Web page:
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History

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Sea Island Comprehensive Health Care Corporation (SICHCC) began in a wing of a local United Methodist Church.  Its founding spawned by Rural Missions, Inc.’s Health Council, was determined to provide health care services to a predominantly rural minority population.  SICHCC represented one of the first community initiatives to respond to the medical and human services need of local residents of the Sea Islands.

The areas principally served by SICHCC are the five sea islands west of the city of Charleston:  Edisto, James, Johns, Wadmalaw and Yonges Islands.  Each of these islands can be characterized as having sparse resources and geographically dispersed populations.  Historically, most of the city, county and state social and human services agencies, as well as medical facilities – and available to low to moderate income housing – are physically located within Charleston proper, making accessibility for island residents difficult.  Transportation also has historically been the most formidable obstacle faced by our residents in accessing both medical and social services.  Travel times varies, due to the expanse of shoreline area, but it was not uncommon for a resident of the area to travel more than one hour using secondary roads to complete a one way trip for medical care or to obtain available social services.  A trip to downtown Charleston to a physician’s office, additional medical tests, and then to a pharmacy can be an all day task.  Establishing and coordinating services in our area – rather than transporting all clients into the city – remains a principal goal in our efforts to provide comprehensive services to the residents of our service area.

In 1972, SICHCC was chartered as a private, non-profit corporation in South Carolina and was granted tax exemption under Section 501 C (3) of the Internal Revenue Codes.  The purpose of the organization was to establish, develop and manage a proposed system of health care for the rural end of western Charleston County.  With this mandate, land was soon acquired on Yonges Island, and SICHCC’s first permanent community health center was built.  The results of this accomplishment were health care with dignity, jobs and training for what was and still is a vigorous growing sector of our economy.

In 1974, strapped by then existing federal laws that prohibited federally funded community health centers’ involvement in economic development, SICHCC established the Sea Island Community Development Funds, Inc. (SICDF) as a companion 501 C (3).  The purpose of this entity was to engage in economic development, lend fundraising support and serve as an investment vehicle in accomplishing those things expressly forbidden as activities of a federally funded community health center (CHC.)  Soon after its creation, SICDF purchased 4.1 acres and later 8 acres of land, which made possible the building of an 88-unit complex and construction of a sewer treatment plant.  This infra-structure development was the catalyst for an ambitious building program that continues – even today.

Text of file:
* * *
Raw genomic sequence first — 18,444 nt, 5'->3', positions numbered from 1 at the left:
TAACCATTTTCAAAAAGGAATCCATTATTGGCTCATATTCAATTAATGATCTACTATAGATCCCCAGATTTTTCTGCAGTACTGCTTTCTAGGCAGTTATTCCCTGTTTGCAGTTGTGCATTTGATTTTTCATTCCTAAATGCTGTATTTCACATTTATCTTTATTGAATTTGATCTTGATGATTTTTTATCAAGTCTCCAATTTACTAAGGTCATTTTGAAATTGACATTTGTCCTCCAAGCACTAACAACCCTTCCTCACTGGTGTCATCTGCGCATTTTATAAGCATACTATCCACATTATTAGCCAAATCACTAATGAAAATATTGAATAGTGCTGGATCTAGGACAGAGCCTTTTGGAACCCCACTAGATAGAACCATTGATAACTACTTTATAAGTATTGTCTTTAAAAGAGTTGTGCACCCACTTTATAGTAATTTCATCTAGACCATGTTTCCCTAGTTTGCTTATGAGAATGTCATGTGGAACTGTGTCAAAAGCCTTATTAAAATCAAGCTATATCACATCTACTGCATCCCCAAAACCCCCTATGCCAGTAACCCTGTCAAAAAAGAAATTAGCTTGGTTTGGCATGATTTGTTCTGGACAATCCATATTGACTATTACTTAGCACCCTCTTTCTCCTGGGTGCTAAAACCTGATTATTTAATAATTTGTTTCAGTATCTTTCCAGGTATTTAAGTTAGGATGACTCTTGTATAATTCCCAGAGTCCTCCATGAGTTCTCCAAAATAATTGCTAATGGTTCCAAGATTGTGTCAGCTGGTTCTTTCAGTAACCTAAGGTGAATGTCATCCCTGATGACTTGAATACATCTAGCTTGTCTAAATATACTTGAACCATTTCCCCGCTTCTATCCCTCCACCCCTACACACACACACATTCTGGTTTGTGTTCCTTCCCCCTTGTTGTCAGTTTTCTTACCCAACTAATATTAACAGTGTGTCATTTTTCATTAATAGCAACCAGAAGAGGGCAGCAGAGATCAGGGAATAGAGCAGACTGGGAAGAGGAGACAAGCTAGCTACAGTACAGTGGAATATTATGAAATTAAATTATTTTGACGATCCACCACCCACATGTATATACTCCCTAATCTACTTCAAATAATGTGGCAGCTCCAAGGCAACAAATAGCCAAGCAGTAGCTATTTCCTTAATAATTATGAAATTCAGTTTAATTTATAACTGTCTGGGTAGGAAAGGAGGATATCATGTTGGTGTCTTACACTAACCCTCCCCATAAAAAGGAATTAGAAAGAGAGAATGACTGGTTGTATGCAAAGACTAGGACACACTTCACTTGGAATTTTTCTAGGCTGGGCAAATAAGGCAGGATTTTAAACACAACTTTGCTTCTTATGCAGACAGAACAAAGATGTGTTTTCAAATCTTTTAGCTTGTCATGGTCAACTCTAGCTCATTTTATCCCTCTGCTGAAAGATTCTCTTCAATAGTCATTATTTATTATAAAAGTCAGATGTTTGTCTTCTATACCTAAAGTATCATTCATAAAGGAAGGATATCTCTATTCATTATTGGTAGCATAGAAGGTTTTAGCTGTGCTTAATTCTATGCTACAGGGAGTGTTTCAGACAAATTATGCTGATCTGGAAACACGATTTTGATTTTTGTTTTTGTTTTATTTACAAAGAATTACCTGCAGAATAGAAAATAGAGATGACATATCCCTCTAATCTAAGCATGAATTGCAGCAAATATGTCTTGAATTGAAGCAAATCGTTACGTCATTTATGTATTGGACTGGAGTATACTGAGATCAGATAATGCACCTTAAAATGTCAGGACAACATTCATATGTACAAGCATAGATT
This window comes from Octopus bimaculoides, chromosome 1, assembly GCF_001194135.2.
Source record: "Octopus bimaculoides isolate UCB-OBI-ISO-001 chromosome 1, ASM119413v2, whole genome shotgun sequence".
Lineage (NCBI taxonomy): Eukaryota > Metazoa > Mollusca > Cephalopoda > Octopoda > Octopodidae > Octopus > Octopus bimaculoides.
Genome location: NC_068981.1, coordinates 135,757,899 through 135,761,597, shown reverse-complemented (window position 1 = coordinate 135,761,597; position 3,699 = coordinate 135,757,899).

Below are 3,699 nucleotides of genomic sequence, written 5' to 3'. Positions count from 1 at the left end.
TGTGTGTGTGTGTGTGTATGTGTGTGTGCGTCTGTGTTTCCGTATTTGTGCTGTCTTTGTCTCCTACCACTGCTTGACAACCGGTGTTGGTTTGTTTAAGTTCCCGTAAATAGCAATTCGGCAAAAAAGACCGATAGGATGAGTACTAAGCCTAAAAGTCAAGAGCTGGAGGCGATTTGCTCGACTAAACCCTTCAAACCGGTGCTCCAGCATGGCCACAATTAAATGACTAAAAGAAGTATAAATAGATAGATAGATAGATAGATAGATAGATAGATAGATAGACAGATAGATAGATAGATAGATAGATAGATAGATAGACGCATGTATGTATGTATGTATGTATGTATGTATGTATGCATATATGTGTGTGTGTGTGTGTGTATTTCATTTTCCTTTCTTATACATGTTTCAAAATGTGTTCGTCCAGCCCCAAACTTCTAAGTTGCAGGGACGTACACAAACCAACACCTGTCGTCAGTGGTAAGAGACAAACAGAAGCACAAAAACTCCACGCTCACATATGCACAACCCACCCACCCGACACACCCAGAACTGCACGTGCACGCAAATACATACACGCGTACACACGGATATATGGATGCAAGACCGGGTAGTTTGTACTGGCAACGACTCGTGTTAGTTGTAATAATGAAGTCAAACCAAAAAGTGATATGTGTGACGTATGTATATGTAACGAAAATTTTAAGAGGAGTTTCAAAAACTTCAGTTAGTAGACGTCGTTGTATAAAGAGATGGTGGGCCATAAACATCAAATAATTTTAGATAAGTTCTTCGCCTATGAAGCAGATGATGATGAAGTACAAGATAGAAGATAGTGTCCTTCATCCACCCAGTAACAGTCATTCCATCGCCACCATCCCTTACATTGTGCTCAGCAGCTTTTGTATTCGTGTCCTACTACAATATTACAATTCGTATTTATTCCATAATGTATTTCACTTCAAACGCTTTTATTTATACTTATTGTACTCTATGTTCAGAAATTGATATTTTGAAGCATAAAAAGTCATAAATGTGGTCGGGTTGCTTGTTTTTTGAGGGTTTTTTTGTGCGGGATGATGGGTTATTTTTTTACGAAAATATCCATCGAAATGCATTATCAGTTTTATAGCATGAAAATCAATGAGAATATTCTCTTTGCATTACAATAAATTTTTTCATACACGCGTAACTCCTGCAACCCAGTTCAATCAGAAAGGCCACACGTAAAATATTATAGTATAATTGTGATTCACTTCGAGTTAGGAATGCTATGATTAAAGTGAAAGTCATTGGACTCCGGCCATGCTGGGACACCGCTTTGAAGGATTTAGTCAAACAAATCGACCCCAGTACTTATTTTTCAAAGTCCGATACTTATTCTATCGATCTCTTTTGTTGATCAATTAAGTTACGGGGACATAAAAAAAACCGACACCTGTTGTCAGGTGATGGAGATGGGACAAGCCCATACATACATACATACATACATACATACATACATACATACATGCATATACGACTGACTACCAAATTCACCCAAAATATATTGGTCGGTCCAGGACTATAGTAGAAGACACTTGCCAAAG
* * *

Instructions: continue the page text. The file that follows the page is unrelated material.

In 1977, Sea Island Comprehensive Health Care Corporation organized a certified Home Health Agency, providing skilled nursing care, physical and speech therapy, medical social services and home health aide care.  At the same time, the Johns Island Health Center, Sea Island Laboratory and Pharmacy were also established.

In 1979 SICHCC established five congregate nutrition sites, a home delivered meal program and transportation service for residents sixty years of age and older, utilizing Title III funds under the Older Americans Act of the Social Security Laws.  A computerized client information system was subsequently put into place to begin tracking these clients.  Expansion of this system has allowed the inclusion of Home Health Clients and Rural Housing Residents.  In 1994 (through a generous grant from the W. K. Kellogg Foundation), a nutrition site was re-established in the Yonges Island area, bringing our total number of sites again to five.

1980 marked the year of completion of many of our permanent facilities on Johns Island.  Among them was the Johns Island Rural Housing Complex for elderly and handicapped individuals.  This complex was developed by SICHCC’s companion 501 C (3) corporation, Sea Island Community Development Funds, through a Section 202/8 loan from the U. S. Department of Housing and Urban Development (HUD).  SICHCC also completed its Johns Island Campus (through loans from the U. S. Department of Agriculture or FmHA) consisting of Hermina Traeye Nursing Home, an 88-bed certified, skilled and intermediate nursing facility.  Additionally, SICHCC completed its 12,000 square feet clinic facility and a separate 4,500 square feet laboratory and pharmacy building.  Not since 1972, the year of completion of the Esau Jenkins facility on Yonges Island was there such hope and exuberance for SICHCC’s future in relieving the economic plight of our indigenous population.

This newly invigorated economic engine was just the antidote to provide desperately needed health and human services, while at the same time providing social and economic dignity through the provision of State and Federally certified fee(s) for service(s) and cost based reimbursable service(s).